Three new cases of zika virus reported in Miami-Dade

The Zika virus is reported to be spread through Aedes aegypti mosquito bites, blood transfusions, and sexual intercourse.

Local initiatives to control Aedes-aegypti mosquito continue

Florida State health officials have confirmed 3 new cases of the Zika virus in Miami Dade County.

This brings to total count to 30 infections in Miami Dade, and 10 in Broward. Officials are urging residents to take precaution when outdoors. The Zika virus is reported to be spread through Aedes aegypti mosquito bites, blood transfusions, and sexual intercourse.

Miami-Dade now currently has 39 of the state’s 91 reported cases of the mosquito-borne disease.

Five Zika virus cases were confirmed in Florida late February including one pregnant patient, according to state health officials. The cases included 3 more infections in Miami-Dade County and one more in Broward County.

Read more: Five new zika virus cases confirmed in Florida

Zika Virus, also known as Zika Fever, often causes no or only mild symptoms, similar to a mild form of Dengue fever. Since the 1950s, it has been known to occur within locations among Africa and Asia. In 2014, the virus spread eastward across the Pacific Ocean to French Polynesia, then to Easter Island, and in 2015 to Mexico, Central America, the Caribbean, and South America, where the Zika virus outbreak has now reached epic proportions.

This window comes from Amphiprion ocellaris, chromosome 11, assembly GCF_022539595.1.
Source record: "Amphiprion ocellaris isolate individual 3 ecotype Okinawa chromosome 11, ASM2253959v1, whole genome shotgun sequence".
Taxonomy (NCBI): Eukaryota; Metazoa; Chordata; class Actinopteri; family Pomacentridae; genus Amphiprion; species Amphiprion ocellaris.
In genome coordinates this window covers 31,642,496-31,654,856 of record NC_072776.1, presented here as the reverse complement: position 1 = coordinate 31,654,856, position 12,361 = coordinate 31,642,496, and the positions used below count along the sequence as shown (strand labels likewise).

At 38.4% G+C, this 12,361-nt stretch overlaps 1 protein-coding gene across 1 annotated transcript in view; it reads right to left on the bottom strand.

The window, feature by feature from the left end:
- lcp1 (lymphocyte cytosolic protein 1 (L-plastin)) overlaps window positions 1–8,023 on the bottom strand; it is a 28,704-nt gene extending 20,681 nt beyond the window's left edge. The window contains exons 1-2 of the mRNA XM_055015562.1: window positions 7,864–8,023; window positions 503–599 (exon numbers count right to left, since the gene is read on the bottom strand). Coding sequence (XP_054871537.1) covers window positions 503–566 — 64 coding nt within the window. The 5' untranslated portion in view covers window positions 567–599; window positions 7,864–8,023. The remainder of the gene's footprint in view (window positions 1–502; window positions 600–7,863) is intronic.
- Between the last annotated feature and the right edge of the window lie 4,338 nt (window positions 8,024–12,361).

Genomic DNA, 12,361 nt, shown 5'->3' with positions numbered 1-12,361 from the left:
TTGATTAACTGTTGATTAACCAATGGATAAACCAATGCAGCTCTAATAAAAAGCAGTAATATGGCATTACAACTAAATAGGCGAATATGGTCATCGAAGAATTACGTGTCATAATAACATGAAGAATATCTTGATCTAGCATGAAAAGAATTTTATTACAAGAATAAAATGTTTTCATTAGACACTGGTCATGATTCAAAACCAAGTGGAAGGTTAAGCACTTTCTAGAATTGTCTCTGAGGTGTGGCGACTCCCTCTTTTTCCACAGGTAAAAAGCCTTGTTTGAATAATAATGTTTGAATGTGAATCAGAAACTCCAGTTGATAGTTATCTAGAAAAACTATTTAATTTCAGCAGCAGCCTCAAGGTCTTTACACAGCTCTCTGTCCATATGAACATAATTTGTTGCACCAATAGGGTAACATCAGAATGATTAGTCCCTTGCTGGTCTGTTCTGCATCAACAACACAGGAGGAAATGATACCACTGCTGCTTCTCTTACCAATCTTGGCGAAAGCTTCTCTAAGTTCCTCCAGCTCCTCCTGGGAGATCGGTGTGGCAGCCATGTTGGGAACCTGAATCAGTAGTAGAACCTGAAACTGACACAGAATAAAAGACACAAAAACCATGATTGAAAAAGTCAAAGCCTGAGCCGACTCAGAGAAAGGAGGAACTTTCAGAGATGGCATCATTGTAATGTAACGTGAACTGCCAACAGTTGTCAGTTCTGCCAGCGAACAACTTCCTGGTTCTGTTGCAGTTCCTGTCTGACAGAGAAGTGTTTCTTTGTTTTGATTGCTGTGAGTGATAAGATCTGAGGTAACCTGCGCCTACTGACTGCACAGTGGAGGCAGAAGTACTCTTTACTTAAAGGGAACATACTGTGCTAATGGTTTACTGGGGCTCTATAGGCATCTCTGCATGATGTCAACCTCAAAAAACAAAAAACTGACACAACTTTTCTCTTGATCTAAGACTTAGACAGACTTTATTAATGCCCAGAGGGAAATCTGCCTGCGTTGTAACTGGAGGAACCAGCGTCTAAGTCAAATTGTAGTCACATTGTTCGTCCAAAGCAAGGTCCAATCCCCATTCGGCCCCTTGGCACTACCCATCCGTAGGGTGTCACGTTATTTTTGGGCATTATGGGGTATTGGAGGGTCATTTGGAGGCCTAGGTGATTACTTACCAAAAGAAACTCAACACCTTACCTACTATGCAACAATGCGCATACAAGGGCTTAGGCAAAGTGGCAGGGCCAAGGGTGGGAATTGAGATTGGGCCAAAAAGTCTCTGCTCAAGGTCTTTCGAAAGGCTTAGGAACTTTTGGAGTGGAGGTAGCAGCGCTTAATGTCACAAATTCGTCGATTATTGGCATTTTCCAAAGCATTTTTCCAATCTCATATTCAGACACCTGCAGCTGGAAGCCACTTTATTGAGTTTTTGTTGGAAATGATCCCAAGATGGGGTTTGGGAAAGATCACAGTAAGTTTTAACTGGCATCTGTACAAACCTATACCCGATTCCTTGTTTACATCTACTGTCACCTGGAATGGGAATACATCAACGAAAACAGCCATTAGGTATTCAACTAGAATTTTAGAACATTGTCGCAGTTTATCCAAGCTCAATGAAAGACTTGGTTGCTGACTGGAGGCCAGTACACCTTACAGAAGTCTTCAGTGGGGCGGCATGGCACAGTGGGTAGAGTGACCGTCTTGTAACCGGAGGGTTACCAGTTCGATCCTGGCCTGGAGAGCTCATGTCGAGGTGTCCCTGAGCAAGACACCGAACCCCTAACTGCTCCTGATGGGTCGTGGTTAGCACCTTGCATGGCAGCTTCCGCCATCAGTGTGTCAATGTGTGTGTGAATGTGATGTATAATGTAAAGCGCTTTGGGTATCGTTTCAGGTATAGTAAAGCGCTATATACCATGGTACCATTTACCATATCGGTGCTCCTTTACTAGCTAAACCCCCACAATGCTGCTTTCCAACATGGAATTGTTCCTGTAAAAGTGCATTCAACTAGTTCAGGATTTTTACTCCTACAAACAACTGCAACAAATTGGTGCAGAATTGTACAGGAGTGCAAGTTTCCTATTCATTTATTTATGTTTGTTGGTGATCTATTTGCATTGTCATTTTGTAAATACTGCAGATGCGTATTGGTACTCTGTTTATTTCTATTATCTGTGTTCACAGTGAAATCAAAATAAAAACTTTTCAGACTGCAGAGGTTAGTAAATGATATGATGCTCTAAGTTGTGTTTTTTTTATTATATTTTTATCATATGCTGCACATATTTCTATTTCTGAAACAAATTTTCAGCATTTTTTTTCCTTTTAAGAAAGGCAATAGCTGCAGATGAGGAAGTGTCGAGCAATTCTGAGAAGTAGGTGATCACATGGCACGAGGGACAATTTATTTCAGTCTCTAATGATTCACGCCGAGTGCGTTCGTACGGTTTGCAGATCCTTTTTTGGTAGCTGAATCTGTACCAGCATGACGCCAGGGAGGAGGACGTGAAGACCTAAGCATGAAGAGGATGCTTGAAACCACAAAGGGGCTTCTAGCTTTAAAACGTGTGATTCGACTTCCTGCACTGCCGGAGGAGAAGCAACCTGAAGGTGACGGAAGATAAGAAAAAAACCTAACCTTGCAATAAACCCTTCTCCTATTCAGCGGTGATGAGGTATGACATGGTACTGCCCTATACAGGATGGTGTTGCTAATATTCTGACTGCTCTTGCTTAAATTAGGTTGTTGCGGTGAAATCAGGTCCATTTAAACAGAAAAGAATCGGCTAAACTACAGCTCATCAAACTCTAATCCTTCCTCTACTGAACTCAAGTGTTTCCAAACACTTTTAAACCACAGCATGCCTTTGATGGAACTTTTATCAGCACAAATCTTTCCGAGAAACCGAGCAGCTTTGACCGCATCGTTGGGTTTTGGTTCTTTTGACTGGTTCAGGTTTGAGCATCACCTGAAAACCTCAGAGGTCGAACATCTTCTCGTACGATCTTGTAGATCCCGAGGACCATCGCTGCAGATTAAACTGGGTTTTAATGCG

As of February 2016, there is evidence that Zika fever in pregnant women can cause abnormal brain development in their fetuses by mother-to-child transmission, called microcephaly.

As the Sunshine state leads the nation in the number of newly confirmed Zika virus infections, Florida will likely become a major focus for a new White House proposal to provide $510 million in the fight against the mosquito-borne virus, which has been linked to higher birth defects. Local initiatives to control the Aedes-aegypti mosquito have increased through spraying and other methods in South Florida cities.

Read more: Florida gears up for Zika

The CDC wants travelers returning to South Florida and other regions in the U.S. to take extra steps to avoid being bitten by mosquitoes, so the insects won’t spread the virus. The agency indicated it expects some clusters of homegrown Zika in mosquito-prone regions like Florida, but is working these regions, states and local governments, to boost mosquito control.



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